Members have access to neutral, objective research and analysis on issue proposals from the Congressional Research Service, a non-partisan in-house staff of experts. Committee reports, newspaper articles, editorials, statements from the Administration, and Dear Colleague letters from other Members also give them a sense of the main arguments surrounding an issue. In addition, some Members may choose to rely on information provided by advocacy organizations — e.g. a special interest group, think tank, or trade association with a specific point of view.
Members are accountable to their constituents and others for each and every vote, and are regularly asked to explain why they voted the way they did. Their explanations almost always include substantive information from the sources just cited.
Members spend a great deal of time seeking an accurate idea of how a majority of their constituents feel about specific legislative proposals. They do not rely exclusively on the correspondence or calls received by their office, for they understand that many constituents will not take the initiative to contact them. They are also fully aware that those constituents and groups with passionate views on a subject will organize mass mailings or a barrage of phone calls or visits that may not accurately reflect the wider electorate.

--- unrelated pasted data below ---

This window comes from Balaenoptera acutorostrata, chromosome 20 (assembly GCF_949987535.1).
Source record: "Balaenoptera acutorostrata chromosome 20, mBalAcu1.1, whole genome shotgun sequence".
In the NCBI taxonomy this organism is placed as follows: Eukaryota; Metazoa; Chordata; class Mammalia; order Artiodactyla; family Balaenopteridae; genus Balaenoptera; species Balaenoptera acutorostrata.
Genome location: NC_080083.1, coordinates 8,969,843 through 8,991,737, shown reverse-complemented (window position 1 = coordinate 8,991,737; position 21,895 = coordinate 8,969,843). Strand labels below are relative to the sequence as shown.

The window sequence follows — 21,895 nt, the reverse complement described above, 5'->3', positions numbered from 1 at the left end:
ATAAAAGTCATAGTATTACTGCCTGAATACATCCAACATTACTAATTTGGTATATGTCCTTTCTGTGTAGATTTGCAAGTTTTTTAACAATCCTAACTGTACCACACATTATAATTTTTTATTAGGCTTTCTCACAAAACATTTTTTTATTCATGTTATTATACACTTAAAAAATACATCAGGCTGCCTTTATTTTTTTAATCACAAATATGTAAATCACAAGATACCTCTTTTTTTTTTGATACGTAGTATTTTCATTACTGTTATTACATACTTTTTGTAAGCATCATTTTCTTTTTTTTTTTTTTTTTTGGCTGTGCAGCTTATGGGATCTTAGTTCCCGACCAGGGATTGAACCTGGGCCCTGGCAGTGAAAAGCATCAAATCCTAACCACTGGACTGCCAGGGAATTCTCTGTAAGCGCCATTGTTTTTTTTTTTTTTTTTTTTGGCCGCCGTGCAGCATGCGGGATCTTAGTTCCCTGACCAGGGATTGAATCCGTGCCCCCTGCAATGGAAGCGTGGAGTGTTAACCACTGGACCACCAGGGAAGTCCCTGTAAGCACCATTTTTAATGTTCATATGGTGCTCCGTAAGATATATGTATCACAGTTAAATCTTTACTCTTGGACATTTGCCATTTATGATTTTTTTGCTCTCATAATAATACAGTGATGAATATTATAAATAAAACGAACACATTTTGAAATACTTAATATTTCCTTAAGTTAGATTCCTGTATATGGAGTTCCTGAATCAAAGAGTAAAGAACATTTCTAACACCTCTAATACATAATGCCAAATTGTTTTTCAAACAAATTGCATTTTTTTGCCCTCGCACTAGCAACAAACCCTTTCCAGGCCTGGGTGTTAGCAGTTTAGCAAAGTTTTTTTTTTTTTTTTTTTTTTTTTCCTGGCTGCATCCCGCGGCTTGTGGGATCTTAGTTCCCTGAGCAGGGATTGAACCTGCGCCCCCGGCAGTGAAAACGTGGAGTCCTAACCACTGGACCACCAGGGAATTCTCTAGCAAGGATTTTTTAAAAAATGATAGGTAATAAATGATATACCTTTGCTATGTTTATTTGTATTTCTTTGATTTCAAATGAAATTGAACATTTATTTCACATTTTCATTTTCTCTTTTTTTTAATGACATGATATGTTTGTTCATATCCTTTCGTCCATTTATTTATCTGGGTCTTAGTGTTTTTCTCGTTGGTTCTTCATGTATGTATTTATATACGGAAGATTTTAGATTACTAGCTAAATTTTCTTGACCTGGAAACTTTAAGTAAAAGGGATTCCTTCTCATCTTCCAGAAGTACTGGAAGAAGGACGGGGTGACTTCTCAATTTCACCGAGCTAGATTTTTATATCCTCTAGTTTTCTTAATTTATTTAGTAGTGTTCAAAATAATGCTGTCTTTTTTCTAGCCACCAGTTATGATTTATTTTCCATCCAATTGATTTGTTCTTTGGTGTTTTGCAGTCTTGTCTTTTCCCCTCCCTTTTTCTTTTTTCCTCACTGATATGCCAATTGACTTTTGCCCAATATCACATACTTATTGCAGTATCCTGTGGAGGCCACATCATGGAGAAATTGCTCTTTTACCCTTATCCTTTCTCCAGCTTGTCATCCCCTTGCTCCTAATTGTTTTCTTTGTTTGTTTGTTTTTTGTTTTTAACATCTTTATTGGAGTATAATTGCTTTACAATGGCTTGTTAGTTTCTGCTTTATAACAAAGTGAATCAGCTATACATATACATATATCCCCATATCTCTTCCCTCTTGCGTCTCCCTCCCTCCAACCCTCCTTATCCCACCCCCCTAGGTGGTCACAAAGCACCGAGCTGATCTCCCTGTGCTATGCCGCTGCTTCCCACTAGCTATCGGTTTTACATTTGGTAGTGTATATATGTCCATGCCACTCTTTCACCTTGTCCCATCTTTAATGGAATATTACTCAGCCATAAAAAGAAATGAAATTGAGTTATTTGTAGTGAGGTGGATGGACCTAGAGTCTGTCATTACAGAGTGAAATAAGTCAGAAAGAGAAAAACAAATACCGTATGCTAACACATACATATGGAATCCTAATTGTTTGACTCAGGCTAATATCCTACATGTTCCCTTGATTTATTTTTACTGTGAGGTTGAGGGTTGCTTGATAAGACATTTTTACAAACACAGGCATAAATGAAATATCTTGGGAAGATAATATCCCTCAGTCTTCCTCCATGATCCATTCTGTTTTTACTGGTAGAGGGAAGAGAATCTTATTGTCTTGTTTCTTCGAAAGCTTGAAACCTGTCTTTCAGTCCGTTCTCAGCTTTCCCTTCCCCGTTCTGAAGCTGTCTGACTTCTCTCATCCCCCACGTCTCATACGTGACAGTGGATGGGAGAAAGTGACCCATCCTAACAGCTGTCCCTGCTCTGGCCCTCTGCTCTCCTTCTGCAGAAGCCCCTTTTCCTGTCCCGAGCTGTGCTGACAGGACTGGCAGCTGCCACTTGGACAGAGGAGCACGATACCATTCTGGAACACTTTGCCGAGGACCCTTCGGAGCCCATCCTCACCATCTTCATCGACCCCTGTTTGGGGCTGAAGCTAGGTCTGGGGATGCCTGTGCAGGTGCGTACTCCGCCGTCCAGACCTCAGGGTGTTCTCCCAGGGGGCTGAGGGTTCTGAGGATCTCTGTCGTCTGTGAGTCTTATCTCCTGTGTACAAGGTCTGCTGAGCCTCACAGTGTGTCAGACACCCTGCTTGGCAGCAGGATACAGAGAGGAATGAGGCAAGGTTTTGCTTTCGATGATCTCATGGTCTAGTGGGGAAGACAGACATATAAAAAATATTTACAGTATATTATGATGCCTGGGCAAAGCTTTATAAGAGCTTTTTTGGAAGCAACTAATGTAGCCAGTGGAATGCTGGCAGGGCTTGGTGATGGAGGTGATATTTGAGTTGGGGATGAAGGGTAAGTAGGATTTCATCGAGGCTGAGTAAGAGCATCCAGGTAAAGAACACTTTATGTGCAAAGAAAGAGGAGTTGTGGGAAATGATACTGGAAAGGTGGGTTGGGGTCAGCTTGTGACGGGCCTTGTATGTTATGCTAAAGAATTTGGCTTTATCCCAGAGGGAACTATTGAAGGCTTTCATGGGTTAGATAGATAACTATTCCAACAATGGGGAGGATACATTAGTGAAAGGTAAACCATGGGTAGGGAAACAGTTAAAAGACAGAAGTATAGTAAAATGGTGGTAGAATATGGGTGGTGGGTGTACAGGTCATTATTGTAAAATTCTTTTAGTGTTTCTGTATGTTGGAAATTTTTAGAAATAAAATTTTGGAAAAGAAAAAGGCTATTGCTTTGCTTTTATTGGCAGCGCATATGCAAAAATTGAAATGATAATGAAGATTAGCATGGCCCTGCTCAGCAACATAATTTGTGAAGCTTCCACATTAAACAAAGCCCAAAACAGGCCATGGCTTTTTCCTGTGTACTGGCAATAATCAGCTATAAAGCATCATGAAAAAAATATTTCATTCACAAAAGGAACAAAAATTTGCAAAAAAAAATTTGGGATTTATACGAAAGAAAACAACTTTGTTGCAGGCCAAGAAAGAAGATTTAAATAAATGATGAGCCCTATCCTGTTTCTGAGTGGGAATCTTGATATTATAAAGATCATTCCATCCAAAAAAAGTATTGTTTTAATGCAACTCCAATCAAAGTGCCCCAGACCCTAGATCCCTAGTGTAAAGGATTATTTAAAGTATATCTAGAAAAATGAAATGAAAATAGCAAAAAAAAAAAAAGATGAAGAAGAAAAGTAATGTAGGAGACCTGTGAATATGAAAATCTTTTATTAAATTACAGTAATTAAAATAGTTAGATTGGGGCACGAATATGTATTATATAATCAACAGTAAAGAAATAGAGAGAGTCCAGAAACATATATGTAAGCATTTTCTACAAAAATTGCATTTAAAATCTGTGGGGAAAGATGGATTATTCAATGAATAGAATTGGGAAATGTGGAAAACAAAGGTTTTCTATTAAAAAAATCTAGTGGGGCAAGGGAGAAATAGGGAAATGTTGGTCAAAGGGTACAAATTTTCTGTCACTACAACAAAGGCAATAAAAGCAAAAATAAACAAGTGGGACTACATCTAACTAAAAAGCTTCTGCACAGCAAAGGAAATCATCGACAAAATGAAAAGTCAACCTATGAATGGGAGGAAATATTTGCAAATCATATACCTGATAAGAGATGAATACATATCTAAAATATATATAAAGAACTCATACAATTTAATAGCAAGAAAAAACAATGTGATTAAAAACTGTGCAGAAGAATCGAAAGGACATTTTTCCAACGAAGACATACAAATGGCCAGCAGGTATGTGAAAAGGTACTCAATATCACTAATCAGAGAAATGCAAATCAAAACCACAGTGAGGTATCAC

Rather than rely only on the voices of those constituents who volunteer their opinion, most Members engage actively in outreach to a broader spectrum of the electorate. Virtually every Member of Congress goes home several times a month to meet with constituents, seeking them out at public events, holding open office hours and town meetings, visiting shopping centers and other community centers. They closely follow public opinion surveys, and often undertake polling of their own constituents.
Members are keenly aware that they have a responsibility to reflect the viewpoint of a majority of their constituents in their work in Washington, and that if they fail to read the pulse of public opinion in their District or State accurately, a majority of the voters in that area will find someone else in the next election who does.
The issues Congress considers are so many, and often so highly complex, that their wide range may fall outside of an individual Member?s expertise. It often helps Members to become informed about the views of respected outside experts and known authorities in an issue area. Members also rely on the recommendations of experts and colleagues within Congress, whose judgment and specialization in particular issues are respected — especially senior colleagues with experience, such as committee chairmen.
While Members rely heavily on outside groups and experts for policy analysis, they rely chiefly on each other for an understanding of the broader political ramifications of a vote.